(b) in the case of a person holding any such position as is mentioned in subsection (2)(b), if the overseas company has ceased to have any connection with the United Kingdom by virtue of which it is required to register particulars under section 1046.
(7) Further provision as to service and other matters is made in the company communications provisions (see section 1143).
(8) Nothing in this section shall be read as affecting any enactment or rule of law under which permission is required for service out of the jurisdiction.
    1. It is common ground that, both at the date when this action was commenced and at the time of service, Mr Rahman was a director of various UK companies (including Decatur) and that Morris Place was his “registered address” in relation to those companies for the purposes of s 1140.
    2. The scope of s 1140 was considered by Master Marsh (before his appointment as Chief Master) in Key Homes Bradford Ltd v Patel[36]. Master Marsh held that the effect of s 1140 is that, when a company director gives an address for service in England and Wales, he can validly be served at that address, even if he is domiciled and resident overseas. Master Marsh’s decision was recently followed and applied by ICC Judge Jones in Brouwer v Anstey[37].
    3. It is also common ground that, if the decision in Key Homes is correct, Mr Rahman has been validly served at Morris Place, and that the English court therefore has jurisdiction over him. What Mr Clarke submits on behalf of Mr Rahman is that Key Homes was wrongly decided, and should not be followed. In Mr Clarke’s submission (and contrary to the view taken by Master Marsh), the fundamental principles of the common law have not been abrogated by this statutory provision. Service under s 1140(1) at a registered address within the jurisdiction will therefore only be valid if the person to be served is within the jurisdiction of the time of service. That that is the case is shown, in Mr Clarke’s submission, by s 1140(8) which expressly preserves “any .. rule of law under which permission is required for service out of the jurisdiction”.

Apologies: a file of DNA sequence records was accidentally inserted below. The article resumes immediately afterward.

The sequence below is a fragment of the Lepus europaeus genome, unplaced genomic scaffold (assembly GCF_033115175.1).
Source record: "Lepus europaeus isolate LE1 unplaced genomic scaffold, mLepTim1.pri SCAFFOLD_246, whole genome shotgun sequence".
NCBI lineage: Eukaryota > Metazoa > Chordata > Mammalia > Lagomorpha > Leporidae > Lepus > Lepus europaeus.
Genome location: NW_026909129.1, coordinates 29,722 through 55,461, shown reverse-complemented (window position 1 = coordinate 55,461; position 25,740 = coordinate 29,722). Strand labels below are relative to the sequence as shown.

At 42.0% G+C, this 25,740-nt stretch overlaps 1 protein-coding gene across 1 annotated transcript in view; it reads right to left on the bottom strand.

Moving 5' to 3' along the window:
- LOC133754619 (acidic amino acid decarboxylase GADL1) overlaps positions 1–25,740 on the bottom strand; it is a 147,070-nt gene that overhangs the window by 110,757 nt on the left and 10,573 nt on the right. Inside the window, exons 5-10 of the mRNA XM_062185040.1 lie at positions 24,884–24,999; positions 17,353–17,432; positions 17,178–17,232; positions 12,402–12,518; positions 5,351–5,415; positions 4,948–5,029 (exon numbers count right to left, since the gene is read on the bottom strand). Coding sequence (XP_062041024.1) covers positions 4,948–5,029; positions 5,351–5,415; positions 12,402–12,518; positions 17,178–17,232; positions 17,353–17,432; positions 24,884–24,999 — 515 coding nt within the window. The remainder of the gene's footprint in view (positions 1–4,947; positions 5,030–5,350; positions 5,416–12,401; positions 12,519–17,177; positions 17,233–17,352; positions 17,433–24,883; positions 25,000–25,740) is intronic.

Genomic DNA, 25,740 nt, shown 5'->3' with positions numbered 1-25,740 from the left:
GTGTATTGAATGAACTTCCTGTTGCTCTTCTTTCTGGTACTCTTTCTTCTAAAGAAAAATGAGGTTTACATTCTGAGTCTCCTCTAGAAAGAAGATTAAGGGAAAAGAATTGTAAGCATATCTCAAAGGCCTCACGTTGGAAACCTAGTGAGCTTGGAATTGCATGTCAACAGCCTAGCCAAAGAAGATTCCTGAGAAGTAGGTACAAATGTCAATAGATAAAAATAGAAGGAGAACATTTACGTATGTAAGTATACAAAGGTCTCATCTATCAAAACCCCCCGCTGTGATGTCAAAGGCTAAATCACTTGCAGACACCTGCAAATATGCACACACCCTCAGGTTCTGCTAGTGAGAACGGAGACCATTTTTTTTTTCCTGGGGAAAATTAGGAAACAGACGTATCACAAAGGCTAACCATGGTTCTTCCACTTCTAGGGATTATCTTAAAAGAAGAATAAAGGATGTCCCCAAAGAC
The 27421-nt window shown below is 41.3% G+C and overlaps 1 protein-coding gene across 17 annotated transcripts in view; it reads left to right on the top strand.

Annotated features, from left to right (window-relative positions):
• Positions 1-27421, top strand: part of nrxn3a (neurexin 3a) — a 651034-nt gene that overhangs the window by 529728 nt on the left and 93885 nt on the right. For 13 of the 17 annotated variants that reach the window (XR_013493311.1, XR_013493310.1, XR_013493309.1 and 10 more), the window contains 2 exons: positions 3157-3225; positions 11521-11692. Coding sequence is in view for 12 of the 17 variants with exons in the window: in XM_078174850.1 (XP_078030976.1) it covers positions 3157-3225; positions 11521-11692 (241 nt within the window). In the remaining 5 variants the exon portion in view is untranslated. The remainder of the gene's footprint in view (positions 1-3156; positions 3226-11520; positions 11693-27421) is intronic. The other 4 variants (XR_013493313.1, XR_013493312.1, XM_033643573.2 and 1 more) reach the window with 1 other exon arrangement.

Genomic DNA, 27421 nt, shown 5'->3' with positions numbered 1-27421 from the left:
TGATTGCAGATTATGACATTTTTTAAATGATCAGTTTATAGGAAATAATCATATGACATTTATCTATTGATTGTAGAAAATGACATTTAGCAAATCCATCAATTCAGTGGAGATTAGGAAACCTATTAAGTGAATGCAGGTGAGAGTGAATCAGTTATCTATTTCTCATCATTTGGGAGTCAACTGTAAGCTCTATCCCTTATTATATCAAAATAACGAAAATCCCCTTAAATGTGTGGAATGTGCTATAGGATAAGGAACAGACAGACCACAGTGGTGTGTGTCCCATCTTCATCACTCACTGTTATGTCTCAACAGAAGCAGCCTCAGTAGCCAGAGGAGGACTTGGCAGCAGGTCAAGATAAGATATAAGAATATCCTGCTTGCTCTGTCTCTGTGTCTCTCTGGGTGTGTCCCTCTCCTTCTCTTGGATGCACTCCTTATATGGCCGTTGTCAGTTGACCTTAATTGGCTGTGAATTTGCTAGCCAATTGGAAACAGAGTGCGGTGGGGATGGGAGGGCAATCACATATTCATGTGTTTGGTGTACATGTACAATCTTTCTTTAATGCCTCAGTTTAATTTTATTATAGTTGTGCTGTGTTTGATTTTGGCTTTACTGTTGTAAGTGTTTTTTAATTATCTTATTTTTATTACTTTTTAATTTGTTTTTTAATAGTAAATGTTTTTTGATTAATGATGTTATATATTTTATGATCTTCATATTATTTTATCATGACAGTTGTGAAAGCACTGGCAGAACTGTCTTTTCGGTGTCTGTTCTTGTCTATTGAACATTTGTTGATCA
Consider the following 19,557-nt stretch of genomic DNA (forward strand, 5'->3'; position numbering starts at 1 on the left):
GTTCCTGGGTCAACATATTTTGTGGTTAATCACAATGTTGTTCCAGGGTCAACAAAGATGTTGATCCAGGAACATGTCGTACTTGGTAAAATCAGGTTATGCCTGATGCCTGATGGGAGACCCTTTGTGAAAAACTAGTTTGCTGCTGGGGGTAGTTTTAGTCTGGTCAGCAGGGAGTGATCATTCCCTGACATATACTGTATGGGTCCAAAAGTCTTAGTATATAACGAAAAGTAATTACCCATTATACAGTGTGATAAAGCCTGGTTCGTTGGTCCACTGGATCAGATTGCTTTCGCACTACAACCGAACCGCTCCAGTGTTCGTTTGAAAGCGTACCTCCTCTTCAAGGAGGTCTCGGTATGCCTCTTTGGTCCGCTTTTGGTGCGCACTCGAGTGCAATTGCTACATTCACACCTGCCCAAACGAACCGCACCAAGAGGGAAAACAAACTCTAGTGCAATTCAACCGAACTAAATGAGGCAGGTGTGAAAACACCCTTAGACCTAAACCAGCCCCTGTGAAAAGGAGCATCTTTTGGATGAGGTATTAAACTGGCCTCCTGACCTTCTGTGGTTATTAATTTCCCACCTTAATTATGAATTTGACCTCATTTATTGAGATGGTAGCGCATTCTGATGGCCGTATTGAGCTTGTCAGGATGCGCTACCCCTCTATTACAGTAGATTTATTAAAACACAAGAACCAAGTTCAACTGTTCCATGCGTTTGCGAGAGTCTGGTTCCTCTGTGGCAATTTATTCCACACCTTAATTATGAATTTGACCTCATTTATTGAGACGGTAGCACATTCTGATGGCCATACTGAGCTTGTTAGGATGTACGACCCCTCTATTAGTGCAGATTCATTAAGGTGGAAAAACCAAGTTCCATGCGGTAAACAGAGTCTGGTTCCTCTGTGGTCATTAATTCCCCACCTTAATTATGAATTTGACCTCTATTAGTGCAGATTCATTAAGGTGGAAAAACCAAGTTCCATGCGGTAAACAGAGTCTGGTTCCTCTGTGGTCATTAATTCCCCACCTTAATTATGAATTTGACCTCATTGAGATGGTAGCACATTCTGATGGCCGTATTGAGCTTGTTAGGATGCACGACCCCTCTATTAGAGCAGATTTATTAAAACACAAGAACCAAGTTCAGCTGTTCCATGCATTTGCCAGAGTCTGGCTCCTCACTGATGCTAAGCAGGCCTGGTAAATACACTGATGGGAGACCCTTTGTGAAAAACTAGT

4. This fundamental principle of the common law was considered by Master Marsh in his judgment in Key Homes[38]. He began by citing the well-known statement of the principle by Lawrence Collins J (as he then was) in Chellaram v Chellaram (No 2)[39] that:
.. [I]t has always been, and remains, a fundamental rule of English procedure and jurisdiction that a defendant may be served with originating process within the jurisdiction only if he is present in the jurisdiction at the time of service, or deemed service.
    1. After examining the consideration of this principle by the Court of Appeal in the cases of Rolph v Zolan[40]City & Country Properties Limited v Kamali[41]; and SSL International Plc v TTK LIG Ltd[42], Master Marsh concluded that that principle did not preclude service under s 1140 on a registered address within the jurisdiction from being effective, even if the person to be served was not in fact resident or physically present within the jurisdiction at the time of service:
Section 1140 in my judgment provides a basis for serving a director which is entirely outside the provisions for service in the CPR. It is a parallel code. The disapproval by the Court of Appeal in Kamali of the general principle enunciated by Lawrence Collins J in Chellaram was expressed in broad terms. It seems to me it is inherently unlikely that in passing s 1140 of the 2006 Act, Parliament can have intended what was clearly designed to be a new manner in which company directors could be served should be subject to a common-law principle which is directly contrary to the clear terms of the section. Nothing in s 1140 suggests that its provisions are limited such as to prevent service upon a director who is not resident within the jurisdiction. A new regime for service of documents on directors was introduced and was intended to have a wide effect. It is not prima facie unfair that a director of an English company who resides abroad, but who gives an address for service in England, should be vulnerable to being served at that address as a choice, or a deemed choice, has been made. And the solution is simple because the director can opt to provide an address abroad in appropriate circumstances.